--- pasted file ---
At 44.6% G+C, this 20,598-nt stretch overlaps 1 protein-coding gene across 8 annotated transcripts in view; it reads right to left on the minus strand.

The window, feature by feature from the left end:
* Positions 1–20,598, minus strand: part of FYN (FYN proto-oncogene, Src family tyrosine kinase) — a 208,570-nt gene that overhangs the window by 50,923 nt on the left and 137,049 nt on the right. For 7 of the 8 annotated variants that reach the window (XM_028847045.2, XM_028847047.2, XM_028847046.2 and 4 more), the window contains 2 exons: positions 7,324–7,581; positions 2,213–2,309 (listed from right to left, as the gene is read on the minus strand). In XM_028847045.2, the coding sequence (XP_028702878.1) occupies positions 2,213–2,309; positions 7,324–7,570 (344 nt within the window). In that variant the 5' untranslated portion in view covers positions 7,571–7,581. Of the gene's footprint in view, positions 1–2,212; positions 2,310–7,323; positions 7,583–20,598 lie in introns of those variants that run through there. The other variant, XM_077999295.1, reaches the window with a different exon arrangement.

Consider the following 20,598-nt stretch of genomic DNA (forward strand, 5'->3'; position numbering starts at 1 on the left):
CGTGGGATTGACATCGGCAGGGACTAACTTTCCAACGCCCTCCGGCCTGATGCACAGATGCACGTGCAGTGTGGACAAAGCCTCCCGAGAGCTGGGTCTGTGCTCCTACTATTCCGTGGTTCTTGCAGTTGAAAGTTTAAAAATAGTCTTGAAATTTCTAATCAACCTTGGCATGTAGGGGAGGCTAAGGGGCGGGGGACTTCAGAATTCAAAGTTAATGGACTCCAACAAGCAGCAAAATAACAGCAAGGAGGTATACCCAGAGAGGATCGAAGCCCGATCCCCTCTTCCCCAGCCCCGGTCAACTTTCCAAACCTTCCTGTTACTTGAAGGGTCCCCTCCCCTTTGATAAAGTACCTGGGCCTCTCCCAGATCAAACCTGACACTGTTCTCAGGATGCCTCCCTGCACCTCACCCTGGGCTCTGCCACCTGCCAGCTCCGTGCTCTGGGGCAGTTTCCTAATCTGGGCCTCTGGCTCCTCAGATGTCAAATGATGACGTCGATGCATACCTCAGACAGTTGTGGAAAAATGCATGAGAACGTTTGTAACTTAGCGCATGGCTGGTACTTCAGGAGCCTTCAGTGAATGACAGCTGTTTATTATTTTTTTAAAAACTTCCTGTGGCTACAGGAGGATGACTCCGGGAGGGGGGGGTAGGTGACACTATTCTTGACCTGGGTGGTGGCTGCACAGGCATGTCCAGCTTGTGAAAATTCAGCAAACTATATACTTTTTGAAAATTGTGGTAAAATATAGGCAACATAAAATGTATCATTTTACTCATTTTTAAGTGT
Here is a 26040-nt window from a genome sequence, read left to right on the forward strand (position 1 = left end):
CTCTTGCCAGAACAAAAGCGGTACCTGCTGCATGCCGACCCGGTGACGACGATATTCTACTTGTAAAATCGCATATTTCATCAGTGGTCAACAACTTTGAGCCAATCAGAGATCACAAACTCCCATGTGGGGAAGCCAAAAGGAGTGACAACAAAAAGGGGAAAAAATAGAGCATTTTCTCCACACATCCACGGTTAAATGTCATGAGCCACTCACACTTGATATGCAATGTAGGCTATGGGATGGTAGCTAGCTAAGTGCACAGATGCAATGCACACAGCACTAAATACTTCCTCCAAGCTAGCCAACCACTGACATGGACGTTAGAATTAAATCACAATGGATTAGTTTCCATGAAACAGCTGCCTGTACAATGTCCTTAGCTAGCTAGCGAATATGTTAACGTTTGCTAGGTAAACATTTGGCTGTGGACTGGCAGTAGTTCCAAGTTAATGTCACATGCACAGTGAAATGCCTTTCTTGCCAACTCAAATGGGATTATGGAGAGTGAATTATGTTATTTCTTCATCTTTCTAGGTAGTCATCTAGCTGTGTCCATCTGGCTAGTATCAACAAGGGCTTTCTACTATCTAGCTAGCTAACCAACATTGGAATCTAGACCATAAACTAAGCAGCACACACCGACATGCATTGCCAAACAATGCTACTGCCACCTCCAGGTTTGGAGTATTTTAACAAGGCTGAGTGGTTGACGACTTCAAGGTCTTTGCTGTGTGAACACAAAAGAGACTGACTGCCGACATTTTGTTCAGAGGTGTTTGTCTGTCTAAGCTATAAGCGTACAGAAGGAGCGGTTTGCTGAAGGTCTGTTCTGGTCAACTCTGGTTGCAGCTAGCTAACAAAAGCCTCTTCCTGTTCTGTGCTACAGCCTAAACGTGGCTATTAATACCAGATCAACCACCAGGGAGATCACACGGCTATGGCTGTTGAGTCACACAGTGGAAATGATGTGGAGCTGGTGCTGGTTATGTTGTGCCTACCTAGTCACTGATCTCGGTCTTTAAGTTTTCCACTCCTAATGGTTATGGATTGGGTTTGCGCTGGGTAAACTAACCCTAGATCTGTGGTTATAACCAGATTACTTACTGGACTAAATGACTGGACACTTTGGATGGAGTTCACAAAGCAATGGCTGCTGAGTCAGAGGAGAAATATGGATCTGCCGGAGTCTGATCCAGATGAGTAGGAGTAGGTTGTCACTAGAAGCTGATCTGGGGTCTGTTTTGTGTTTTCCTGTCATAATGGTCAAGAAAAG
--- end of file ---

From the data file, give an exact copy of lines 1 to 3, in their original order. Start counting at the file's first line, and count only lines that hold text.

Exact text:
At 44.6% G+C, this 20,598-nt stretch overlaps 1 protein-coding gene across 8 annotated transcripts in view; it reads right to left on the minus strand.

The window, feature by feature from the left end:
* Positions 1–20,598, minus strand: part of FYN (FYN proto-oncogene, Src family tyrosine kinase) — a 208,570-nt gene that overhangs the window by 50,923 nt on the left and 137,049 nt on the right. For 7 of the 8 annotated variants that reach the window (XM_028847045.2, XM_028847047.2, XM_028847046.2 and 4 more), the window contains 2 exons: positions 7,324–7,581; positions 2,213–2,309 (listed from right to left, as the gene is read on the minus strand). In XM_028847045.2, the coding sequence (XP_028702878.1) occupies positions 2,213–2,309; positions 7,324–7,570 (344 nt within the window). In that variant the 5' untranslated portion in view covers positions 7,571–7,581. Of the gene's footprint in view, positions 1–2,212; positions 2,310–7,323; positions 7,583–20,598 lie in introns of those variants that run through there. The other variant, XM_077999295.1, reaches the window with a different exon arrangement.